This is also important. We are already having larger organizations come to us very interested. However, they have strict policies on connecting to outside servers. So I do want to say that we have the flexibility to bring our content to their servers…and they can reach out to contact us to have those conversations. This is too important to limit or put up barriers.
How did you get your first few clients? What are your main marketing channels for growing a learning organisation now?
We are actually going to be releasing this officially in early-to-mid September. We had prior clients who previously purchased our bands for their employees – but now we have the guts of the system and practice, in a very engaging format for learning and application. So we do expect it will be picked up by companies of all types and sizes…plus even schools, sports teams, and religious institutions can certainly share this with their members.
As far as marketing, we will be using digital marketing over the first 10-12 months. I carry an extensive network with CHROs, Chief People and Learning officers, as well as D&I professionals. But I don’t want to limit us to larger organizations, because this course is also terrific for smaller companies as well as for individual purchases.
Also, and this is really exciting, we are actively building up a paid partner network.
We pay out 20% and all partners do is to share out our course intro link. They even get a portal to see who has clicked on and purchased from their link…and payment is made in 7 days to their PayPal account.
Also, we ask partners to hand off prospects to us if needed, so we can help them on final purchase signups. And we’re always looking to provide our partners with best practices in reaching out to those they know or have already as clients.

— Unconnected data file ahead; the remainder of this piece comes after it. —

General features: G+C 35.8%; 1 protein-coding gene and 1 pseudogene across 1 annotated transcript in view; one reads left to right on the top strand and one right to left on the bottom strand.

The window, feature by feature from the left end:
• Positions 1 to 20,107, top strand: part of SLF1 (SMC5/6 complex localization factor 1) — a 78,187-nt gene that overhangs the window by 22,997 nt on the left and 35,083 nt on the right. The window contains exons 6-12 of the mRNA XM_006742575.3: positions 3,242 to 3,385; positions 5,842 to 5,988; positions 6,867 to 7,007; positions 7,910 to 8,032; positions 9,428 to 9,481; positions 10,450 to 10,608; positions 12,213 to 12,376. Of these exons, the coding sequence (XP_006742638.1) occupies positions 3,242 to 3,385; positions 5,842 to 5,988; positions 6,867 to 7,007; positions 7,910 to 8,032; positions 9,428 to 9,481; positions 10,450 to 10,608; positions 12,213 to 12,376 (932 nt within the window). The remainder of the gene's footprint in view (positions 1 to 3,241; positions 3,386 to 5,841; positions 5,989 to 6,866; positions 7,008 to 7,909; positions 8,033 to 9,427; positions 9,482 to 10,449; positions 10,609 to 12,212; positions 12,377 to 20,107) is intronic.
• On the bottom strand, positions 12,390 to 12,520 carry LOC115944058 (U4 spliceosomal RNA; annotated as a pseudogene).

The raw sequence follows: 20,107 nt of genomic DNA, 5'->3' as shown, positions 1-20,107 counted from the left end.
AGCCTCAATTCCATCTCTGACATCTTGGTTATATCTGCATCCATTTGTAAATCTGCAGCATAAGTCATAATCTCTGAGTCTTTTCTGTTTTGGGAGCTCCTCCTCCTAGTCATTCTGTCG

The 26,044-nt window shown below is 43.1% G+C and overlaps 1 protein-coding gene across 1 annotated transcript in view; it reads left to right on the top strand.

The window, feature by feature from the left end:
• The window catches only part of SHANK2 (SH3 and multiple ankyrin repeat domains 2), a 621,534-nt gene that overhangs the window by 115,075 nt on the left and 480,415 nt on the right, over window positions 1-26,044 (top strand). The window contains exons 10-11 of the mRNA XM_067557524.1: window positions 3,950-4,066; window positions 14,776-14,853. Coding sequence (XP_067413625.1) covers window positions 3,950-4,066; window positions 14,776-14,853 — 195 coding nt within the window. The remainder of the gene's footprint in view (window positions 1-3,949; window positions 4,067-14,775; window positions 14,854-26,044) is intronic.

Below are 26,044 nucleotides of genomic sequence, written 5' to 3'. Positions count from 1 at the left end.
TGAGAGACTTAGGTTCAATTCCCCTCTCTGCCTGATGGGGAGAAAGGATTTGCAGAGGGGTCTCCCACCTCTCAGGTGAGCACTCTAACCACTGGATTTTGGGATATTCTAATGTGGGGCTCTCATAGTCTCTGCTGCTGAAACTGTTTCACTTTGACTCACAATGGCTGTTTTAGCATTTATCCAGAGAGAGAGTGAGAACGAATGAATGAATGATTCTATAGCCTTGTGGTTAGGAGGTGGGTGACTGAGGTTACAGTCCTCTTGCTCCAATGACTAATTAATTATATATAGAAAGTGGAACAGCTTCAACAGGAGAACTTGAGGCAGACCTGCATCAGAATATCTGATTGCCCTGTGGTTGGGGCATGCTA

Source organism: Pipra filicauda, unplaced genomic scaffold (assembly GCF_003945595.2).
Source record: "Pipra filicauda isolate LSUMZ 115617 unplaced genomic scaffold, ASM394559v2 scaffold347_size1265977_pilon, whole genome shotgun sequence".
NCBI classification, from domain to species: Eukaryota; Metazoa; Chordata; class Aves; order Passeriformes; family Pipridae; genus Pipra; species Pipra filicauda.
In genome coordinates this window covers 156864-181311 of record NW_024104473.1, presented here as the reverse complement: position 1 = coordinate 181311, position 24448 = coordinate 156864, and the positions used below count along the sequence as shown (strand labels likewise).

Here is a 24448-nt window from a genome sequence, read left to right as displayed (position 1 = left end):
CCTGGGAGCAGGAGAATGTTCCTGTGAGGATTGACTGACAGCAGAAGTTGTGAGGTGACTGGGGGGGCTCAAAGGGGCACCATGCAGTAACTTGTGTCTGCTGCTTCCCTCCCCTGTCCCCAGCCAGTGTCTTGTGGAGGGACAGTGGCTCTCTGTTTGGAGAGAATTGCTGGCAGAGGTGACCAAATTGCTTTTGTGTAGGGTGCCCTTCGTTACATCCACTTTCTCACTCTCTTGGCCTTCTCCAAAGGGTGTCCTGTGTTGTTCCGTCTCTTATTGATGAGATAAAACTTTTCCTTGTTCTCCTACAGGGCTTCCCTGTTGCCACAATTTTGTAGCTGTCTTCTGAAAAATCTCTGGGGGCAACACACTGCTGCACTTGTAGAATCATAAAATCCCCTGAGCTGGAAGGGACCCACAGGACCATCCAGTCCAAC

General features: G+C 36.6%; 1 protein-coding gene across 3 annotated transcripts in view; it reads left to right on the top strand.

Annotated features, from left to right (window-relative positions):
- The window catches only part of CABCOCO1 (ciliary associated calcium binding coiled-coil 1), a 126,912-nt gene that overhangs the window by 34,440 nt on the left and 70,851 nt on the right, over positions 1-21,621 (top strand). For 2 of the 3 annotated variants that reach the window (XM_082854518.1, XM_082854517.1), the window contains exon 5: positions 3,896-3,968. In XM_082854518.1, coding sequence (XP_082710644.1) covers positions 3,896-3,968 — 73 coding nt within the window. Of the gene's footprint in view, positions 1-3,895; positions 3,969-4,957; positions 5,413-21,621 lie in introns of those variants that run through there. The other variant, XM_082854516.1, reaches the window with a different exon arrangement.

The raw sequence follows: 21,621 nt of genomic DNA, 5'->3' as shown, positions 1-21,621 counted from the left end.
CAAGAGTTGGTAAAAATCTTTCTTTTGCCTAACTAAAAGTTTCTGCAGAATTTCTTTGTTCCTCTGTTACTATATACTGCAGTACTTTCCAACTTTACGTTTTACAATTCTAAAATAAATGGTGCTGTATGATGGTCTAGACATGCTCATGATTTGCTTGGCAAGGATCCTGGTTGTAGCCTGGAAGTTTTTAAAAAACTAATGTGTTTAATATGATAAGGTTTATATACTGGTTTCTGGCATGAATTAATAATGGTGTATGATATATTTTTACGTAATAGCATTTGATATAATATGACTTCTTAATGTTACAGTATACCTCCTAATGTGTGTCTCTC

What HR changes and challenges do you see now and in the future?
First, it’s important to know that I am an outsider to the HR industry. That brings certain advantages and removes certain biases.
The challenges I see are continual blending of different generations, backgrounds, and views – and working to genuinely bring about inclusion, trust, and belonging. Because it’s a lot more than simple pulse surveys and rah-rah offsite meetings that companies post out through social media. It’s what people are truly feeling on the inside..which often gets hidden.
Another challenge I see, especially with the balance of diversity & inclusion is not confusing inclusion with looking to get everyone on board with a particular political or social view. I’m seeing more and more posts on LinkedIn, where D&I professionals are shaming and blaming others – and they wonder why they are not seeing more inclusion. That has to change.
Finally, I see the need for healthcare to get more onboard with inclusion, trust, and belonging. Healthcare is the #1 employed sector in the U.S. and yet feelings of “burnout” are shared by more than 50% of physicians and its even higher with nurses. So while it may not be traditional business, it is a growing concern, esp. as we see more shortages coming with physicians and nurses.
Any tips on interesting people, websites, tools, podcasts, or books that HR businesses should check out to grow faster?
I’m a big fan of Josh Bersin, so I would always recommend his work and articles. Also, I like Glen Llopis – who has written a series on using inclusion as a growth strategy for organizations. You can find his work on Forbes and ‘inclusion’.
If people want to learn more about you and your business, what should they do next?
The very best thing they can do is to visit WalkTheRidge.org and click on our new course link.
The Walking the Ridge course intro is extremely well-organized, and gives a great glimpse into what this new digital asset will deliver, and those interested can download a sample lesson from the course, before buying.
I really respect and admire the purpose and mission of the Walk The Ridge learning program – the world sure needs more of this type of positive change.
I wish Steve and his team all the best for the future.